So, back to the pillar. I can tell you that it was erected by Cyngen, the last king of an area of Wales called Powys, in memory of his great-grandfather Eliseg who recovered the land of Powys from the English. It commemorates a great victory. The inscription also tells us that Eliseg was a descendent of Vortigern, a 5th century warlord, who after a tragedy in his own family apparently took refuge in North Wales and also, via marriage, of the 4th century Emperor Magnus Maximus one of the last Roman rulers of Britain.

Then it was back to the hotel and a quick change. We met up outside for a short walk to our evening meal. It was in a converted mill. Here’s the info sign. You might recognise a connection with our earlier visit to the abbey.


You see how those bits of history link up. The monks from the Abbey we’d just visited 2 miles up the road were responsible for building this.

Not surprisingly it is called The Corn Mill. We had a great meal & good service – no complaints at all. While we were sitting at our table I noticed an old advertising sign which had been framed and was hanging on the wall.


If you can see it (or enlarge it) at the bottom it says the firm is based in London. In my own family history I am researching a possible connection with the company. My paternal grandmother, who lived in London in the area near their factory, may have worked for them back in 1901 so that made this sign very interesting for me. There we were eating in a mill originally founded by the monks who built the abbey we had visited earlier in the day and with a possible connection to my family ancestors. For you it’s very probably a shrug and move on to the next bit because it has no connections for you but for me it’s those connections that make it interesting and that’s history. Getting things into a context with events at the time and a historical timeline are what bring the story together. And that’s as interesting as you personally want it to be.

We did a brief walk around the town before heading back to the hotel.

Here’s an interesting little building.


And then there was this display in Gale’s of Llangollen Wine shop window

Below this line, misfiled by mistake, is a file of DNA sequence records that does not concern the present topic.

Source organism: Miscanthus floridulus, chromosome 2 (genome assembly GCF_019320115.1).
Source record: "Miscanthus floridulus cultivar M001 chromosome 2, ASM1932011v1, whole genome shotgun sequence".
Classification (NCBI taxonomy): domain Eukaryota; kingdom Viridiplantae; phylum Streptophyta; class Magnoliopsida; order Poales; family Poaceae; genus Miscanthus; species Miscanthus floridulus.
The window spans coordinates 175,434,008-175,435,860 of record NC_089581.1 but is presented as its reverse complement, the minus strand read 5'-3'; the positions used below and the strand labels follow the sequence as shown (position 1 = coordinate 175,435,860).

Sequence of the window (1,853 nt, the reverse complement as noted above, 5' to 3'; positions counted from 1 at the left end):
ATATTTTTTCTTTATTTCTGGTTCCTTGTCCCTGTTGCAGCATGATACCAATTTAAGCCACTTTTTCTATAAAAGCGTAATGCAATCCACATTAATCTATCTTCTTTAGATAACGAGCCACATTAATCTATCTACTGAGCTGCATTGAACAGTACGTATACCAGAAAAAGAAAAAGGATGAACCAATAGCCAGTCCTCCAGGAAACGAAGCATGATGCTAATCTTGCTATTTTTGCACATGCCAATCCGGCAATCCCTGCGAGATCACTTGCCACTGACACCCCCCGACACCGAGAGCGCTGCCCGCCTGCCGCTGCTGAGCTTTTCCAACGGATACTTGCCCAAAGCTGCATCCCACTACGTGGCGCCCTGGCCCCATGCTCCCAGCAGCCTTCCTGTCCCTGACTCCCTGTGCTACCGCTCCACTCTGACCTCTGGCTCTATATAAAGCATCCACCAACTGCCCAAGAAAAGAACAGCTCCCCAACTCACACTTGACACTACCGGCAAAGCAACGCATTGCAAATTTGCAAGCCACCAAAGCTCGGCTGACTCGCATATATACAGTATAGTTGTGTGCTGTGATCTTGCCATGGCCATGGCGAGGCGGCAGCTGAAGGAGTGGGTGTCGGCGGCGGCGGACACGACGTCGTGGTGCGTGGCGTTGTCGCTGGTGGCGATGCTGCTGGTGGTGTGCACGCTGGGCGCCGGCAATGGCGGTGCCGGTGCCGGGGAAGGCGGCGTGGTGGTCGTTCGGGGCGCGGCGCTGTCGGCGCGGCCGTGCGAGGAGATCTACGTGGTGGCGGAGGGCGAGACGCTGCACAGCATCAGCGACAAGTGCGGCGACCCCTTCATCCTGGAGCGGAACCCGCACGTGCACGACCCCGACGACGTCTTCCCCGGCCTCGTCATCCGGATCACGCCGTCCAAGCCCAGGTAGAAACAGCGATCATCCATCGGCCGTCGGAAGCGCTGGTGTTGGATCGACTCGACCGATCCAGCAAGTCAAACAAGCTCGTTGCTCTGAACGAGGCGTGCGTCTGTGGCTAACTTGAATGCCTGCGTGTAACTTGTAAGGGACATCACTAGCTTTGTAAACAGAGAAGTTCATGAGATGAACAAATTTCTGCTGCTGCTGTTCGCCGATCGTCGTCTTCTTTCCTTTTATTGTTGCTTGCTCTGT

I could only get the first three in the display. There were another 6 going down in size so a total of 9 bottles.

For those of you who are not familiar with champagne bottle sizes. The standard measure is 75cl (0.75L) and is actually called a bottle (should serve 8 glasses). All the sizes going up from this one are multiples of the “bottle” size so it goes Magnum (2 bottles, 16 glasses) = 1.5L, Jeroboam (4 bottles) = 3L, Reheboam (6 bottles) = 4.5L, Methuselah (8 bottles) = 6L, Salmanazar (12 bottles) = 9L, Balthazar (16 bottles) = 12L & finally Nebuchadnezzar (20 bottles, should serve a whopping 160 glasses!) = 15L. The full Nebuchadnezzar is going to weigh you down a bit as it tips the scales at 38 kilos! Not something your plastic supermarket bag is going to cope with. And I guess it’s going to empty your wallet too! (I checked on line and some brands retail at about £1200/$1911!)

In case you’re wondering where the names for these sizes come from there seems to be no definitive answer. One source thinks it’s because a French Benedictine monk (Dom Perignon, 1638-1715) was involved. One Bordeaux wine maker says that they have been using the name Jeroboam since 1725 and that the Champagne region then adopted it. The larger sizes, it is said, came in during the 1940s.

So who were these guys who got champagne bottle sizes named after them (going in order):

Jeroboam (3L) -The nation of Israel had been just one nation until after the reigns of King David & then his son Solomon. During the reign of Solomon’s son Rehoboam there was a revolt. The kingdom split into two. Jeroboam became the first king of the ten tribes who revolted and formed a completely separate nation in the north of the country. He reigned from about 931BC-910BC.

Rehoboam (4.5L) – His dates seem to be somewhat disputed but from anywhere from about 937BC to around 907BC. After Jeroboam’s revolt he ended up king over the two tribes who remained in the south of the country.

Methuselah (6L) – You probably all know of this guy. He’s the person who has lived longer than anyone else. The book of Genesis gives his age as 969 years. He was the grandfather of Noah (of Noah’s Ark fame).

Salmanazar (9L) – He was king of Assyria 727-722BC and defeated the ten northern tribes who had revolted against him. They were taken into exile.

Balthazar (12L) – Might refer to one of the three kings (Balthasar, Gaspar (or Casper), and Melchior) who came to see the baby Jesus. Could refer to Daniel (of lion’s den fame) who was renamed Belteshazzar by the Babylonians who took him and his three friends away from their homeland to live in Babylon.

Nebuchadnezzar (15L) – This is probably Nebuchadnezzar II (605BC-562BC). He had a number of dreams which Daniel interpreted for him as his own “magicians and astrologers” couldn’t. (His son Belshazzar was the king who saw “the fingers of a man’s hand writing on the wall” at a feast he was having. Very probably this is where we get our expression “the writing’s on the wall” from.)